I can haz cheezburger now?

The claws are out over claims that an IBM team has developed a computer simulation of a cat's brain.
At the SC09 supercomputing conference in Portland in November, scientists and engineers from Big Blue's Almaden Research Centre announced a cortical simulator replicating one billion neurons connected by 10 trillion synapses running on a Blue Gene/P supercomputer. The research is funded by the U.S. Defence Advanced Research Projects Agency, better known as DARPA (motto: We created the Internet so you can share cat videos) to the tune of about $21 million.
(DARPA's end game, BTW, is to create a prototype chip that simulates 10 billion neurons connected by one trillion synapses, drawing less than 1 KW, taking up less than two litres of space, and able to lounge around all day licking its stomach. Only one of these specs is not true.)
While Almaden's Dharmendra Modha basked in the IBM-directed publicity spotlight, rival Henry Markram, lead of Ecole Polytechnique Federale de Lausanne's Blue Brain Project, stewed quietly. Actually, he stewed noisily, firing off a scathing letter to IBM CTO Bernard Meyerson, dismissing the cortical simulator as a scam.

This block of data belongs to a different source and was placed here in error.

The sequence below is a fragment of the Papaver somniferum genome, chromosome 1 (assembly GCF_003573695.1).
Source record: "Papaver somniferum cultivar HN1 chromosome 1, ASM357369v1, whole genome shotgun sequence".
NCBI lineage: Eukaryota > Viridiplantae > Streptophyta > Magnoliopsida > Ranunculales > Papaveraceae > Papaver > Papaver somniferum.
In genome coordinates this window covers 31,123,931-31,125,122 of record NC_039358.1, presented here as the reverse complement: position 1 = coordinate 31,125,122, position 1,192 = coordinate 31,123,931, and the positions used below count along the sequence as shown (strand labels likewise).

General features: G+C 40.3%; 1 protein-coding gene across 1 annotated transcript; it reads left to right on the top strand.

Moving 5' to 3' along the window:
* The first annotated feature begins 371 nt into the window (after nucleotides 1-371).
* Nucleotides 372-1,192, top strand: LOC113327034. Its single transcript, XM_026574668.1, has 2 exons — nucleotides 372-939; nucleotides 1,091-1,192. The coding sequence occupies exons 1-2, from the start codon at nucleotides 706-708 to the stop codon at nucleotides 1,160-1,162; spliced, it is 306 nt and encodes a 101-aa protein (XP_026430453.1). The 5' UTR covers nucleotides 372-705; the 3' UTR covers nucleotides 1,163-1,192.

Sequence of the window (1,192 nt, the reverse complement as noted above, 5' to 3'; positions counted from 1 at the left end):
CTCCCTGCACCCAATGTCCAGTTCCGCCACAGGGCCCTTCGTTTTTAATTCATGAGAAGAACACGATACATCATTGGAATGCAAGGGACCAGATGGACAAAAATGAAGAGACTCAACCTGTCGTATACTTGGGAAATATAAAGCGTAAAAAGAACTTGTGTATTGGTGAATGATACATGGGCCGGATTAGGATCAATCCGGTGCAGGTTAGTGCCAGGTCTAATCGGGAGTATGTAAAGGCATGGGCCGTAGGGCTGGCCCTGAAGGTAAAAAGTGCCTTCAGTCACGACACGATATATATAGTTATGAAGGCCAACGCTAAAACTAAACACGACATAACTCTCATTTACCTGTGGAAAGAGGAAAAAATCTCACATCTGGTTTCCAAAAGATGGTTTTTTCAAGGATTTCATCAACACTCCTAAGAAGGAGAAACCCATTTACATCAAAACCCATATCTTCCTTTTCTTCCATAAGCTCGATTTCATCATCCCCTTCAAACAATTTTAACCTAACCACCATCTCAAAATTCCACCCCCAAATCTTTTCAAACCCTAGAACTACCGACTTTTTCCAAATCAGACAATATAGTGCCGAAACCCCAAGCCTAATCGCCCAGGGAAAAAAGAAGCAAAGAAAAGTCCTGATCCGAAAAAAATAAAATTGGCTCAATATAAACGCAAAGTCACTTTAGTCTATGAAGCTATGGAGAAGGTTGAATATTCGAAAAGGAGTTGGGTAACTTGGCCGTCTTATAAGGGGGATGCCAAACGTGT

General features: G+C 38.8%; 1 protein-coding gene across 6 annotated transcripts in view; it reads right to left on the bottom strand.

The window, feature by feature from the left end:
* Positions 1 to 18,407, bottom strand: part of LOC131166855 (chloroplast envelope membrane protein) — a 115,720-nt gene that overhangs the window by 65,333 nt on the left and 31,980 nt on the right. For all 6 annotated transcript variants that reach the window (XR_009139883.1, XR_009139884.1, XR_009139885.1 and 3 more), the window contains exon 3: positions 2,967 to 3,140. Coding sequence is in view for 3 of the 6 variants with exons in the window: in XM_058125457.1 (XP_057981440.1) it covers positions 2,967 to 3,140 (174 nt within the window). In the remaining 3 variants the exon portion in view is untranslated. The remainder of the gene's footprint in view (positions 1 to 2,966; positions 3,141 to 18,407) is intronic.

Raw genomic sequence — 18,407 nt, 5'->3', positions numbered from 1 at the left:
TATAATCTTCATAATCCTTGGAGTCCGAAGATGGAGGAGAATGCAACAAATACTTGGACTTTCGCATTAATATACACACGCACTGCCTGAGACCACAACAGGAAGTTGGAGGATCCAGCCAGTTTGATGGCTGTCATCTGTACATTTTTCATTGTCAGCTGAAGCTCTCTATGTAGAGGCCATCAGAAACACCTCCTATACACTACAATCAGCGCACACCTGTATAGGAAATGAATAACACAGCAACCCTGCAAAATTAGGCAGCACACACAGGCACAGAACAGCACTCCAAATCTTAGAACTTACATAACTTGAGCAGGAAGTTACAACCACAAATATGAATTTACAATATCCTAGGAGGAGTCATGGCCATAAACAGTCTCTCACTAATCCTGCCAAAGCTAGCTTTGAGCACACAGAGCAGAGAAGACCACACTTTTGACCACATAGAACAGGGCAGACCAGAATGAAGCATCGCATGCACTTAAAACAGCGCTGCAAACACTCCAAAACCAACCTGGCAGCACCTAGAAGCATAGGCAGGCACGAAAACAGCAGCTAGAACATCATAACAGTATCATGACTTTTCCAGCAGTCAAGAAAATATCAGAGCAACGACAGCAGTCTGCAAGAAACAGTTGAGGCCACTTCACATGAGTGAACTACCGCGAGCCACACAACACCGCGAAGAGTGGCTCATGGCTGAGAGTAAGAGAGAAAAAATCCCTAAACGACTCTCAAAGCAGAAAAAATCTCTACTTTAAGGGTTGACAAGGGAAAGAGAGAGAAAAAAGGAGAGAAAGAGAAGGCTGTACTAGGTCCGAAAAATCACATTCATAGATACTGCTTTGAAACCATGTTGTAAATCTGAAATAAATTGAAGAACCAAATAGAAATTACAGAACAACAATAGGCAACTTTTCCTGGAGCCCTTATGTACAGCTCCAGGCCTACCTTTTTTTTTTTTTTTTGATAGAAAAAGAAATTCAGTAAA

The argument, in short: “These are point neurons (missing 99.999% of the brain; no branches; no detailed ion channels; the simplest possible equation you can imagine to simulate a neuron, totally trivial synapses; and using the STDP learning rule I discovered in this way is also is a joke).” Those of you who aren't already having synaptic problems thus far can read the rest of Markram's screed here.
From Sharky's perspective, it seems there are enough moggies lying about and gazing at us disdainfully through cold, hard eyes that we haven't much need to simulate the feline braiin process.I can haz cheezburger now?

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Jim Love, Chief Content Officer, IT World Canada

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